Delegates at the fourth Global Electoral Organization
Conference forged partnerships and found common ground with colleagues from
six continents as they shared ideas about how to ensure that elections are free
IFES hosted the conference in Washington March 27-29 as part of the democracy-building
organization’s 20th anniversary. The conference attracted more than 200
election officials and democracy advocates from 67 countries, providing an opportunity
for delegates from Albania to Zambia to discuss the most pressing issues in the
field of election administration.
“I think the interactions and also the ability to meet with people who
talk more or less the same language of elections was the most important part of
the conference,” said Leshele Thoahlane, chairman of the Independent
Electoral Commission of Lesotho.
The theme for the conference, “Every Vote Counts,” guided the conference’s
plenary sessions. Expert panelists presented their ideas on the following topics:
tracking political money, electoral technology, the resolution of election disputes,
media and elections, professional election associations, voter participation,
effective electoral assistance, professional development and information and networking
GEO inspired Jovan Josifovski (right), president of the Macedonian State Election Commission, to host a similar conference in June for Balkan election officials like Kosovo?s Mazllum Baraliu.
Valuable Networks and New Tools
Behind the scenes, the GEO Conference provided a rare networking opportunity
for many of the delegates. The conference inspired delegates from Macedonia, Albania,
Kosovo, Bosnia and Herzegovina,
and Croatia to organize their own meeting of Balkan election officials in Skopje
next June to discuss common issues such as voter lists, civic education for youth
and the financing of political parties.
Jovan Josifovski, president of the Macedonian
State Election Commission, attended the GEO Conference for the first time
this year. He said he looked forward to returning home so he could share the ideas
he gained at GEO with other members of his commission.
Delegates from Latin America said they enjoyed learning more about new election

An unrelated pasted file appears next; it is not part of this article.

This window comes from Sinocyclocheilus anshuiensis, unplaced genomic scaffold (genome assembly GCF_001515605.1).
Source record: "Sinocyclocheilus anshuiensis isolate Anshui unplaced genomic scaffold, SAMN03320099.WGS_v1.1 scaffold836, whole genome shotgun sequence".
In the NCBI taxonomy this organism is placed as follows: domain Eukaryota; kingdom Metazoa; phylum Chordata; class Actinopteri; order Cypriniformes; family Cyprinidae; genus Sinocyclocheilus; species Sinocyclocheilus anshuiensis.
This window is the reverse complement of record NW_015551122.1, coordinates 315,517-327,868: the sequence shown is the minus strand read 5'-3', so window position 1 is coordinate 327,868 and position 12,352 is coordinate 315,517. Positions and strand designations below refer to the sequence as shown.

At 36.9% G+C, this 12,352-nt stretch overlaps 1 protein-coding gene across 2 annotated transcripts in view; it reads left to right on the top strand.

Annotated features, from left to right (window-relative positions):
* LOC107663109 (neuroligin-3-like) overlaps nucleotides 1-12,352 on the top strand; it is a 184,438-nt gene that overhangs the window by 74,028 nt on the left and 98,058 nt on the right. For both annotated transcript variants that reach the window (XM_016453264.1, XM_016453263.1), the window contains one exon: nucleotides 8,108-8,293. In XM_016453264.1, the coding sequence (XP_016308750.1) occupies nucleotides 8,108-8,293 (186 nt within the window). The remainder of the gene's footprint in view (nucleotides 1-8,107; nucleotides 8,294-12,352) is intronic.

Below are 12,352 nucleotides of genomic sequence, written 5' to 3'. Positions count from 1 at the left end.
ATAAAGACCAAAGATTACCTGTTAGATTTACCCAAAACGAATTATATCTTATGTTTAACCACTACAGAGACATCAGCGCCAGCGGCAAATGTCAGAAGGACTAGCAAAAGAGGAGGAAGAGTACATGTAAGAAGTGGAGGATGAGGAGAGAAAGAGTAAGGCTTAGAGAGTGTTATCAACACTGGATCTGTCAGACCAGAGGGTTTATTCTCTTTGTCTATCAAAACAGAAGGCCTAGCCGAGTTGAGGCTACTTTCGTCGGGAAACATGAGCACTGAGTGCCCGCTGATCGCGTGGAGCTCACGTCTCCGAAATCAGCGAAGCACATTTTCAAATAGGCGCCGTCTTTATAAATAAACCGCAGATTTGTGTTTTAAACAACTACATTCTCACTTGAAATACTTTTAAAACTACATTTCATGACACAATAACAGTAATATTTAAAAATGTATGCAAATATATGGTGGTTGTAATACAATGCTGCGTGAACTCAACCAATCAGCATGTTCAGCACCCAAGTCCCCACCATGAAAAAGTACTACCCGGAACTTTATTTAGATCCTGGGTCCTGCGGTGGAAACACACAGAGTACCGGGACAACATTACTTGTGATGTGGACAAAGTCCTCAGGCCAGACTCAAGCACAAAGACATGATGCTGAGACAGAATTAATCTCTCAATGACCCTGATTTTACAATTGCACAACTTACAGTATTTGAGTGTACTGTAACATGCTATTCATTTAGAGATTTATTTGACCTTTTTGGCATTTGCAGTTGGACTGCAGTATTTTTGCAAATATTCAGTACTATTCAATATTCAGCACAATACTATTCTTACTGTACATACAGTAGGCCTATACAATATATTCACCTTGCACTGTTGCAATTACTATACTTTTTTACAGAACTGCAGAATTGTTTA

technology. Vendor displays provided a chance for election officials to compare
competing systems for themselves.
“It’s rare to find such a non-biased and diverse display of election
technology,” said José Thompson, director of the Center for Electoral
Promotion and Assistance (CAPEL) in Costa Rica.
Delegates were also able to obtain copies of several professional publications.
IFES President Richard Soudriette and Juliana Geran Pilon, a research professor
of politics and culture, signed copies of Every Vote Counts, a new book
on elections administration that they co-edited. IFES also hosted a book signing
with attorney Barry Weinberg, author of The
Resolution of Election Disputes: Legal Principles That Control Election Challenges.
Paula J. Dobriansky, U.S. Under Secretary of State for Democracy and Global
the delegates on the first day of the conference. Dobriansky told the delegates
that their work and partnerships were “instrumental in making democracy
work” around the world. The U.S. State Department hosted a reception for
the delegates and offered information on how its exchange programs support democracy
Jean-Pierre Kingsley paid tribute to IFES President Richard Soudriette during the closing ceremony of the GEO Conference.
Tribute to Soudriette
The GEO Conference was one of the last large events organized under the leadership
who will step down as president of IFES in June after 19 years. At the conference’s
closing ceremony, his successor Jean-Pierre
Kingsley paid tribute to Soudriette.
Kingsley, who currently serves on IFES’ board and is the former Chief
Electoral Officer of Canada, said Soudriette’s leadership has been “subtle
yet very effective” and driven by his “deep desire to serve his fellow
human beings as best as he could.” He added that the GEO conference exemplified
one of Soudriette’s best traits.
“Richard is a gatherer of people,” said Kingsley. “He would
rather have one more person at the table than one less.”
Soudriette said he was certain that IFES’ mission to promote democracy
would flourish under the leadership of Kingsley, who organized the first GEO Conference
in 1999 on behalf of Elections Canada.
“The best part of this job is the opportunity to meet people as wonderful
as all of you,” Soudriette told the delegates.
The following organizations co-hosted the GEO Conference: Association
of European Election Officials (ACEEEO), U.S.
Election Assistance Commission (EAC), Elections
Canada (EC), U.S. Federal Election
Commission (FEC), International Institute
for Democracy and Electoral Assistance (International IDEA), International
Association of Clerks, Recorders, Election Officials and Treasurers (IACREOT),
IFES (formerly the International Foundation for Election Systems), Federal
Electoral Institute of Mexico (IFE), Electoral
Institute of Southern Africa (EISA), Center
for Electoral Promotion and Assistance (IIDH-CAPEL), United
Nations Development Programme (UNDP) and United
Nations Electoral Assistance Division (UNEAD).